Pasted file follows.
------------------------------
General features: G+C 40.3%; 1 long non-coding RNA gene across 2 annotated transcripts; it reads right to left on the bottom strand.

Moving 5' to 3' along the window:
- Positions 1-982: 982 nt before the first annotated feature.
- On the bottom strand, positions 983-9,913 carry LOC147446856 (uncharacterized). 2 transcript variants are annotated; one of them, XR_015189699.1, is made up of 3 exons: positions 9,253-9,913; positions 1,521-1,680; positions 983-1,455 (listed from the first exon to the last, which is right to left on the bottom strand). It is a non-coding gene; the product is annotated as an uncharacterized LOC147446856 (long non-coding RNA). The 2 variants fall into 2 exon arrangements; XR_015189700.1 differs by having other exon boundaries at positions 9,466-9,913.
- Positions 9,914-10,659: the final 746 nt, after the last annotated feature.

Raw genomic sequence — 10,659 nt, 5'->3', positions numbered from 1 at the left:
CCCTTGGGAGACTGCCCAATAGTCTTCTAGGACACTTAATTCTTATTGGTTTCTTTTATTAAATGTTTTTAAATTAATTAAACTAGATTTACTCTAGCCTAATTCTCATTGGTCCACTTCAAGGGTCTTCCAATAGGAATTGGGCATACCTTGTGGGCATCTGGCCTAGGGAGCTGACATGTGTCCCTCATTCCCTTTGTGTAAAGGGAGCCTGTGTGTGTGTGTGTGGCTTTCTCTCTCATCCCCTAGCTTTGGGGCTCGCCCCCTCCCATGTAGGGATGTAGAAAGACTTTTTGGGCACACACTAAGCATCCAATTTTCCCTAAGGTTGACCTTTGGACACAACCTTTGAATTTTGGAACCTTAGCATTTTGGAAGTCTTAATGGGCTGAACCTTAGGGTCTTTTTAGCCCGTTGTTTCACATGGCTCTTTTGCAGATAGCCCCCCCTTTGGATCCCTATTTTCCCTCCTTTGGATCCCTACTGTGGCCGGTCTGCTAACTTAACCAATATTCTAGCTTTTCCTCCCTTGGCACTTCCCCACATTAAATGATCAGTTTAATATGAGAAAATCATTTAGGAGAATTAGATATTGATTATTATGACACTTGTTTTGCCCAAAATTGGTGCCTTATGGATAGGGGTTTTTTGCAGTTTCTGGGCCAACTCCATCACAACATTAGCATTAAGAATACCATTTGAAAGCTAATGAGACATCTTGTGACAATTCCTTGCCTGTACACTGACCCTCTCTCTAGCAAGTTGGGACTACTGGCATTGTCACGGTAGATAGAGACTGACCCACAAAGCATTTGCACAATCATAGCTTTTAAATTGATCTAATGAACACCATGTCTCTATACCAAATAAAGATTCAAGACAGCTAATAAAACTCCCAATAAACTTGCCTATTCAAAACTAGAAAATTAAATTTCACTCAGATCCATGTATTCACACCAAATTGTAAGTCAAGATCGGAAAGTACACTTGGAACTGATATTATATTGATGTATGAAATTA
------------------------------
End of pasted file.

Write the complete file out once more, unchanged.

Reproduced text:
General features: G+C 40.3%; 1 long non-coding RNA gene across 2 annotated transcripts; it reads right to left on the bottom strand.

Moving 5' to 3' along the window:
- Positions 1-982: 982 nt before the first annotated feature.
- On the bottom strand, positions 983-9,913 carry LOC147446856 (uncharacterized). 2 transcript variants are annotated; one of them, XR_015189699.1, is made up of 3 exons: positions 9,253-9,913; positions 1,521-1,680; positions 983-1,455 (listed from the first exon to the last, which is right to left on the bottom strand). It is a non-coding gene; the product is annotated as an uncharacterized LOC147446856 (long non-coding RNA). The 2 variants fall into 2 exon arrangements; XR_015189700.1 differs by having other exon boundaries at positions 9,466-9,913.
- Positions 9,914-10,659: the final 746 nt, after the last annotated feature.

Raw genomic sequence — 10,659 nt, 5'->3', positions numbered from 1 at the left:
CCCTTGGGAGACTGCCCAATAGTCTTCTAGGACACTTAATTCTTATTGGTTTCTTTTATTAAATGTTTTTAAATTAATTAAACTAGATTTACTCTAGCCTAATTCTCATTGGTCCACTTCAAGGGTCTTCCAATAGGAATTGGGCATACCTTGTGGGCATCTGGCCTAGGGAGCTGACATGTGTCCCTCATTCCCTTTGTGTAAAGGGAGCCTGTGTGTGTGTGTGTGGCTTTCTCTCTCATCCCCTAGCTTTGGGGCTCGCCCCCTCCCATGTAGGGATGTAGAAAGACTTTTTGGGCACACACTAAGCATCCAATTTTCCCTAAGGTTGACCTTTGGACACAACCTTTGAATTTTGGAACCTTAGCATTTTGGAAGTCTTAATGGGCTGAACCTTAGGGTCTTTTTAGCCCGTTGTTTCACATGGCTCTTTTGCAGATAGCCCCCCCTTTGGATCCCTATTTTCCCTCCTTTGGATCCCTACTGTGGCCGGTCTGCTAACTTAACCAATATTCTAGCTTTTCCTCCCTTGGCACTTCCCCACATTAAATGATCAGTTTAATATGAGAAAATCATTTAGGAGAATTAGATATTGATTATTATGACACTTGTTTTGCCCAAAATTGGTGCCTTATGGATAGGGGTTTTTTGCAGTTTCTGGGCCAACTCCATCACAACATTAGCATTAAGAATACCATTTGAAAGCTAATGAGACATCTTGTGACAATTCCTTGCCTGTACACTGACCCTCTCTCTAGCAAGTTGGGACTACTGGCATTGTCACGGTAGATAGAGACTGACCCACAAAGCATTTGCACAATCATAGCTTTTAAATTGATCTAATGAACACCATGTCTCTATACCAAATAAAGATTCAAGACAGCTAATAAAACTCCCAATAAACTTGCCTATTCAAAACTAGAAAATTAAATTTCACTCAGATCCATGTATTCACACCAAATTGTAAGTCAAGATCGGAAAGTACACTTGGAACTGATATTATATTGATGTATGAAATTA